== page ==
Missing inventory? Blame the tech

A techie is asked to create inventory tracking software at a manufacturing company where the managers emphasize the need to be 'flexible.' What could go wrong?

I was the IT person for a manufacturing company during the Y2K switch. One of the business managers' favorite mantras was that everything had to ultimately be "flexible," and any rule could be broken if the situation demanded it. Where inventory was concerned, they were constantly robbing Peter to ship to Paul, and then wondering why their shipment to Peter had so many back-ordered items. This became my problem when I was tasked with creating inventory tracking software.

We had just chosen an ERP to replace some non-Y2k-compliant systems. The ERP implementation was slated to take two years. However, the inventory problems were serious enough that management wanted me to replace our existing workflow (paper-based data that was keyed into our legacy manufacturing system) with an electronic system right away. They wanted inventory movement handled by RF barcode scanners, and I was told to come up with a solution. I went with the ERP's preferred data collection partner.

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I designed the system so the interface on the RF scanners would be the same regardless of the back end. Until the ERP arrived, I had to interface the inventory movement to the legacy manufacturing system, hosted on a nonstandard obsolete platform that had been deprecated by the manufacturer.

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The system worked well enough: Our inventory was the most accurate it had ever been (which still isn't saying much). We gave the warehouse staff a thorough tutorial on how to use the RF scanner and track the inventory. However, we were still plagued with inventory losses.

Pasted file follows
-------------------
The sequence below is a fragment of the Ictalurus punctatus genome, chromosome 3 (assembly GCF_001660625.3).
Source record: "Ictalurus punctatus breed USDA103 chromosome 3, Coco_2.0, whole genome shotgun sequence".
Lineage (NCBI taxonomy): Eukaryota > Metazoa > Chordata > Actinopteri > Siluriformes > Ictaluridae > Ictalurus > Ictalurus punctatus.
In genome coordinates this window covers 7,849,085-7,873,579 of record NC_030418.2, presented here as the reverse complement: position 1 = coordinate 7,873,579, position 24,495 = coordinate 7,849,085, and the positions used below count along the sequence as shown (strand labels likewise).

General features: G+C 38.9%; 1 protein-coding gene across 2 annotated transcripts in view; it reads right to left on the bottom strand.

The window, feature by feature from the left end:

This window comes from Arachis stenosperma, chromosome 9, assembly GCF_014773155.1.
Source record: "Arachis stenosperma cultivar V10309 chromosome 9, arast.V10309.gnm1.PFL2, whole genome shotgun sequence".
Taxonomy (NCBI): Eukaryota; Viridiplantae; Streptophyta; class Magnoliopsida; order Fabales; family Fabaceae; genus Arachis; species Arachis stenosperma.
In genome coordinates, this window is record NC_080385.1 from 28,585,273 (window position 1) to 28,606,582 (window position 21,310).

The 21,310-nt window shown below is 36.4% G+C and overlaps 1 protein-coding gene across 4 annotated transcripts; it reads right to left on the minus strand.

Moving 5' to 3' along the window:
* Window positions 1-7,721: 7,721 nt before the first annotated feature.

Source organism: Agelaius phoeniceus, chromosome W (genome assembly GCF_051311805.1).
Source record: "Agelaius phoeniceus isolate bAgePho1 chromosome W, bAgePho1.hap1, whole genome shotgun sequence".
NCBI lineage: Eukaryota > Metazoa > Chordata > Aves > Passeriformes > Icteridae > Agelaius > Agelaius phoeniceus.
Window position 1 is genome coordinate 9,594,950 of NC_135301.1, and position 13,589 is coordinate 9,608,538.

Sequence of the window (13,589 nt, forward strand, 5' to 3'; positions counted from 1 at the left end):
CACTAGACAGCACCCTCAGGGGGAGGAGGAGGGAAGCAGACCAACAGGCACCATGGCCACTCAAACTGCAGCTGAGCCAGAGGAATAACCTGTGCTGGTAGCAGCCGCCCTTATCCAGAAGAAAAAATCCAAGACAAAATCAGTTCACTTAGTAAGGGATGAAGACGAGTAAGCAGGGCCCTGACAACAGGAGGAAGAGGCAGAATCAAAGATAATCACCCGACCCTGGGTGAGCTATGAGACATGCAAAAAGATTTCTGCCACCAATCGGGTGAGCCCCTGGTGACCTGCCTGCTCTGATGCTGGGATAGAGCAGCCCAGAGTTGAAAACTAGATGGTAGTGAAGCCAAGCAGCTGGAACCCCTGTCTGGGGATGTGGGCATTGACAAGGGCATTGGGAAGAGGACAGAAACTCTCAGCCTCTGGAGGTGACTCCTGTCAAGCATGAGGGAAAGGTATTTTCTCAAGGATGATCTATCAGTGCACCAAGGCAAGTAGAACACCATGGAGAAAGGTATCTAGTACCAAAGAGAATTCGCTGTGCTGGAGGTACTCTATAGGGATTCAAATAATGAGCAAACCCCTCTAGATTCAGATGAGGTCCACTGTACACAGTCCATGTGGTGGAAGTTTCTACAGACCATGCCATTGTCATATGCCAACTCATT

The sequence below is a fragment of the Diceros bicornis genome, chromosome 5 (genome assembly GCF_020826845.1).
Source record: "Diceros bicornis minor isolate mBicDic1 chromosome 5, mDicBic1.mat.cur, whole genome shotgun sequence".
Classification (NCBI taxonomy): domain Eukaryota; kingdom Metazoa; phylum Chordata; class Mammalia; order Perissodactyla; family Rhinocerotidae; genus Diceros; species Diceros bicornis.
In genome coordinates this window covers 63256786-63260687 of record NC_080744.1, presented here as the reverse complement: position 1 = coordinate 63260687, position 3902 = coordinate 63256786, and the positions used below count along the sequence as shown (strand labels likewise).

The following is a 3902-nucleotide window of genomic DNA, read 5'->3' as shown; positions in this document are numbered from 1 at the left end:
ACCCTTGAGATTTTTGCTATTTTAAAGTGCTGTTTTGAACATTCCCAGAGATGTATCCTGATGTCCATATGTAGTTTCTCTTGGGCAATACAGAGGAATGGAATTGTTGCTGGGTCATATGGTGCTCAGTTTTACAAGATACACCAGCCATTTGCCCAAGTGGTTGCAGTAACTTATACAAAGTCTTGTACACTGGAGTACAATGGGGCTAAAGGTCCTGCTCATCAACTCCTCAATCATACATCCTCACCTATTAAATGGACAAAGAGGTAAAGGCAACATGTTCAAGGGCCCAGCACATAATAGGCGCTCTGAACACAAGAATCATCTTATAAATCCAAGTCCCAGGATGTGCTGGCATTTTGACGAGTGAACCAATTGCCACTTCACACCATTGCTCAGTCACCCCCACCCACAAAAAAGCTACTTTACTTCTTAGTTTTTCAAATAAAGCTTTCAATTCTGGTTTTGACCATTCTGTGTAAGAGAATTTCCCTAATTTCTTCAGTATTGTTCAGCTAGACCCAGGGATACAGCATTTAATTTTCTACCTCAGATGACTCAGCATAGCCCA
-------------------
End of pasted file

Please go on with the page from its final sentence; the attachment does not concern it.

When the new data collection system had been in place for a little over a year, quarterly financials showed that we were on track to lose over $8 million. Focus quickly turned to inventory problems and my inventory movement system. To combat the ever-increasing scrutiny, I designed a test of the system to show once and for all that the inventory system worked.

The plan was that we would run a program that would "move" every item of inventory to a dummy location called "Foo." Then, on a Sunday when the factory was down, an army of people using the inventory guns would manually count and scan everything from location Foo back to their true location.

The first benefit was that our inventory would then be correct -- all errors would be in Foo. The second benefit was that we would be running a huge amount of data through the system, proving its stability or exposing any weaknesses.

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